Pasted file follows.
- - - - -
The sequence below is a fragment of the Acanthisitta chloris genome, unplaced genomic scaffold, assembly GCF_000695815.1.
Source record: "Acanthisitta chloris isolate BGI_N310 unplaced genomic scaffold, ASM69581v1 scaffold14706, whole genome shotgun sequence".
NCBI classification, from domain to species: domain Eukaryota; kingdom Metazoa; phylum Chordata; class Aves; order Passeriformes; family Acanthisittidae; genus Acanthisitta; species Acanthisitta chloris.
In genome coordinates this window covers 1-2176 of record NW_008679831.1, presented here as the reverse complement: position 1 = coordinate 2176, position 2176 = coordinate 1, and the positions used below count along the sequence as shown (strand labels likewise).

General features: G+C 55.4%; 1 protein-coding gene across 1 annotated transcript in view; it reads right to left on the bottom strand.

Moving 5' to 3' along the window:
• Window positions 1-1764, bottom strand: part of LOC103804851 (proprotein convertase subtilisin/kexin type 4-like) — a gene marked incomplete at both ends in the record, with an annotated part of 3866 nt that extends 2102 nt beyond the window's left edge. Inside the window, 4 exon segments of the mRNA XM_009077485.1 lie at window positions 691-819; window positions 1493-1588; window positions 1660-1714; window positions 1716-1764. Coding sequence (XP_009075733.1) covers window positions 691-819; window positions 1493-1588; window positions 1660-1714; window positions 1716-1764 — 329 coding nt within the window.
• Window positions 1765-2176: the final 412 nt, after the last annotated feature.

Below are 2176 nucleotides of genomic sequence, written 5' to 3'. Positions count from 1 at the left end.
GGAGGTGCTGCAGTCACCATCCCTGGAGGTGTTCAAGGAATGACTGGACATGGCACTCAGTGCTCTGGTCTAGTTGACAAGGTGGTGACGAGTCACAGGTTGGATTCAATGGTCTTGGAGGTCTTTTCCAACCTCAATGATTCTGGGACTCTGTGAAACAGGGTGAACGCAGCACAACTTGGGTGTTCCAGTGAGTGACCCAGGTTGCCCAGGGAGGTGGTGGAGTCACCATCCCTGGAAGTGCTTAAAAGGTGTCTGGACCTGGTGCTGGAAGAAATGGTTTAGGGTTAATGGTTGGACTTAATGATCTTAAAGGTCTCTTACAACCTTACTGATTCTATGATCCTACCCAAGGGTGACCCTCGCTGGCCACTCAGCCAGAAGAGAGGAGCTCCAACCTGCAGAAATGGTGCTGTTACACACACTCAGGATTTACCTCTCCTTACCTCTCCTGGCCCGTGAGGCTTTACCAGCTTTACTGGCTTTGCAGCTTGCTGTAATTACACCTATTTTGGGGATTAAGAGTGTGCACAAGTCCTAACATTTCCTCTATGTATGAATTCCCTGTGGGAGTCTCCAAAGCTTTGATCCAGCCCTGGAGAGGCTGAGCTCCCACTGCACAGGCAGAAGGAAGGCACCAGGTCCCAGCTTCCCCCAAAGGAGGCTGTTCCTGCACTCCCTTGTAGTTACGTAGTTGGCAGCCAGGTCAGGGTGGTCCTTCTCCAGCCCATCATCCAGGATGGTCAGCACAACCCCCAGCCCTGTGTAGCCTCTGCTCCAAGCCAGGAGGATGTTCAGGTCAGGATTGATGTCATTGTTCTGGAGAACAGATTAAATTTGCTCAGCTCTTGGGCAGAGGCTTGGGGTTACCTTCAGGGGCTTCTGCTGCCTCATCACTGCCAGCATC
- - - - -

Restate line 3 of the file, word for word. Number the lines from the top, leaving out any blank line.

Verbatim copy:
NCBI classification, from domain to species: domain Eukaryota; kingdom Metazoa; phylum Chordata; class Aves; order Passeriformes; family Acanthisittidae; genus Acanthisitta; species Acanthisitta chloris.